The Manggarai (Ata Manggarai) are an ethnic group located on the western end of the island of Flores, Indonesia. In 1981 their population was estimated at 400,000. Makassar and Bimanese have lived among the Manggarai for some time. Traditional villages were circular and enclosed, with a central square and ceremonial house. The Manggarai are swidden agriculturalists, growing maize and rice as their principal crops. Manggarai territory is divided into a number of dalu, small principalities that are further subdivided into glarang. The glarang are the basic landowning units and are essentially large patrilineages. Manggarai society is stratified into three classes: the dominant dalu and glarang lineages, commoners, and slaves. Although slavery no longer exists, descent from slaves remains a sign of lower status. The Manggarai are divided along religious lines, most in the west being Muslim, most in the east Roman Catholic, and those in the center still adhering to traditional beliefs. Traditional beliefs center on ancestor spirits and a supreme being called Mori Karaeng. Ata mbeko are the religious specialists. Having achieved this role through an apprenticeship, they conduct ceremonies, predict the future, and cure disease.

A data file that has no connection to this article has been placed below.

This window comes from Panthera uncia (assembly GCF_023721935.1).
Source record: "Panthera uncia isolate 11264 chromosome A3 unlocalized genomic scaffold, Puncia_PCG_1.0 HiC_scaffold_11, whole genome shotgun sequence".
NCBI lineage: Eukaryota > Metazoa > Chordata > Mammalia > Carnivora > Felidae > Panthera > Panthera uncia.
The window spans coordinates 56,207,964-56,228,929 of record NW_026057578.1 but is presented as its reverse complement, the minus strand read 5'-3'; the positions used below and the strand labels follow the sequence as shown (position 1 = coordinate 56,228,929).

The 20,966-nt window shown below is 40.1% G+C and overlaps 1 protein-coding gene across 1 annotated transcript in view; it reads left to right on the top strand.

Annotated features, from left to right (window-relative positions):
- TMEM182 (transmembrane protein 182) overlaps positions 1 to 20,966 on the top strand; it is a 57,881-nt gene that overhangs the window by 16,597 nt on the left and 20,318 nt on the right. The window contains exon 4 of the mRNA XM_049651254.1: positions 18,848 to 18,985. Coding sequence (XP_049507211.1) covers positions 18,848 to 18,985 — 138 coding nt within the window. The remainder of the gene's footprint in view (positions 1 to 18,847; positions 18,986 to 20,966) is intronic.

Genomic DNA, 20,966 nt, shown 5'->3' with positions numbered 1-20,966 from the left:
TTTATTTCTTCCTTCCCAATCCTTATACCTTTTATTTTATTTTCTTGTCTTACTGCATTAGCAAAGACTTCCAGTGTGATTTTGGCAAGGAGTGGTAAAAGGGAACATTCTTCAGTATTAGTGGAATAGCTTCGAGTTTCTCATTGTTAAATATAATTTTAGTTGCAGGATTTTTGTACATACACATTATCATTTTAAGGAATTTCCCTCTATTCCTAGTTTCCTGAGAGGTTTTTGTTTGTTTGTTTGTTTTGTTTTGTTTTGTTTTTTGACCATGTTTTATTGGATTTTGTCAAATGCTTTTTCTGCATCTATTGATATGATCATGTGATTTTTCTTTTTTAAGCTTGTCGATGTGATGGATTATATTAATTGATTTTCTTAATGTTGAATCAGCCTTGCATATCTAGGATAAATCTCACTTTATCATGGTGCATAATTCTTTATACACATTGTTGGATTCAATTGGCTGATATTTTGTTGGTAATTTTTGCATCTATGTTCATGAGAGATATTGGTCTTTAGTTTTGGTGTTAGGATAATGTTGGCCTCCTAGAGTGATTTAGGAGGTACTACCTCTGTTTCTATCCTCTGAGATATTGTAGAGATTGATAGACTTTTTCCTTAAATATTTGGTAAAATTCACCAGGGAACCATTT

Koentjaraningrat (1972). "Manggarai." In Ethnic Groups of Insular Southeast Asia, edited by Frank M. LeBar. Vol. 1, Indonesia, Andaman Islands, and Madagascar, 81-83. New Haven: HRAF Press.